Anomie is an absence, a breakdown, a confusion, or conflict within the norms of these bankers, in their social environments and personal lives – a state of deregulation and malintegration, while on the individual level, a state of meaninglessness applies,  a lack of social norms or ‘normlessness’.

Anomie describes the breakdown of social bonds between an individual and their community, and if under unruly scenarios, possibly resulting in fragmentation of social identity and rejection of self-regulatory values. It was popularized by French sociologist Emile Durkheim in his influential book Suicide (1897). For Durkheim, anomie arose more generally from a mismatch between personal or group standards and wider social standards, or from the lack of a social ethic, which produces moral deregulation and an absence of legitimate aspirations.

So what was it that caused this breakdown in the norms of the society in which these men worked? What factors encouraged them to break ranks with the ordinary, every-day rules of common sense and prudency, and to start behaving like little tin gods?

 A criminologist, Harry Cohen, has pointed out the implications of abrupt changes in the social and working lives of humans, and he accentuated how anomie could result from improvements in economic and material conditions. He cautioned, for example, ‘...of the moral danger involved in every growth of prosperity...’

He wasn’t saying that prosperity was a bad thing, just that ‘...if change is sudden or dramatic, it tends to sever both the ties and the commitments which bind people to the social order...’

The City of London and the entire financial sector has, in the last 20 years, engaged in an orgy of unrestrained licence, an environment of pay and rewards which have outstripped those earned by ordinary men and  women, many hundreds of times. Prior to the Big Bang and the emergence of a de-regulated market, even senior merchant bankers in the City tended to earn about the same salaries as surgeons and solicitors at that time, comfortable but not bizarrely obscene.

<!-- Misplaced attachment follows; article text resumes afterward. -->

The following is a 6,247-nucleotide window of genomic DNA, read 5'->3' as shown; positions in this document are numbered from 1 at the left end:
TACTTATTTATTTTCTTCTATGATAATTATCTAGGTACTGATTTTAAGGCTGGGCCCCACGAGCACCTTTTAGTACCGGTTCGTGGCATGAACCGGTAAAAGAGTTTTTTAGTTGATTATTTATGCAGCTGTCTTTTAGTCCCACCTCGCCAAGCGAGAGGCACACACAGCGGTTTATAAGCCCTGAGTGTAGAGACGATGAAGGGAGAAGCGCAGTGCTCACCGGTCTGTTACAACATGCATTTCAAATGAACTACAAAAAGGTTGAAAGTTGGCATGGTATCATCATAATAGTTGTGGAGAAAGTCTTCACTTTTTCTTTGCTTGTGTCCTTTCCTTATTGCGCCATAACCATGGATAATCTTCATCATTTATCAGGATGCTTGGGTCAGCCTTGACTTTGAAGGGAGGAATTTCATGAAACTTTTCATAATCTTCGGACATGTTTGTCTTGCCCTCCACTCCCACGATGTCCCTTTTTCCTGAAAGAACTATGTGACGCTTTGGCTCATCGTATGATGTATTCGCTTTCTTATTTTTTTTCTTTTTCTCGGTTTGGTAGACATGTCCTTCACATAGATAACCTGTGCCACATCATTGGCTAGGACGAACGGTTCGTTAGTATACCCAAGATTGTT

The pay scales, golden handcuffs, benefits, bonuses and pension contributions offered to modern bankers has thrown the entire rewards spectrum completely out of all recognition, and has distorted the expectations of frankly ordinary men and women beyond definition. The City maintains that they have to pay such salaries to keep the ‘best brains’ in the business, and to attract the very best to come to London.

What complete and utter bollocks! They have to say these things to justify their paying these ludicrous salaries. This shibboleth however, gains momentum and is adopted by people like Boris Johnson who begin to buy in to the context of the so-called ‘genius’ of the City, and its unique status! He does so as a means of beating the French in an unashamed exercise of xenophobia, a tactic which he knows will play well with an electorate tiring of David Cameron’s apparent lack of rigour towards Europe!

 Additionally, rapid life disruptions or abrupt change such as a sudden increase in wealth and power can tend to reduce the individual’s sense of belonging.  Durkheim himself had said; ‘...Extreme wealth suggests the possibility of unlimited success...’

The impact of the era of de-regulation and practitioner-based self-regulation, saw salaries and benefits for employees rising exponentially. The annual bonus round became a kind of musical chairs in which employees calculated their bonus payments as a means of keeping score in their relationshios with their firms and their colleagues. Payments lost any meaning as a recognition of hard work and contributory worth. But each payment was never enough and each pay round had to be bigger than the last, to give their otherwise dull and dreary lives any meaning.

Elaborating on this phenomenon described by Durkheim, Harry Cohen also observed that, ‘anomic people do not know why they strive so, why they still miss something when they are richer and richer . . . life remains truly meaningless’

Durkheim reasoned that, the anomie of affluence is a result of rapid and extreme changes in wealth. This type of anomie is what Durkheim termed acute anomie. He argued that acute anomie was especially likely if there was a radical and sudden improvement in material conditions. ‘In the case of an abrupt growth of . . . wealth . . . the scale is upset; but a new scale cannot be immediately improvised...’

Additionally, he perceives affluence as over-stimulating desires by giving individuals ‘a sense of power and supremacy that deceives them into believing that they are answerable only to themselves’  In other words, acute changes in wealth, status, and power among individual City practitioners may be associated with personal anomie, leading inevitably to deviance.

In what seems a prescient description that appears to fit the discussion of the social environment of the City of London and the often-times anomic behaviour many professional financial practitioners engage in, Durkheim had stated: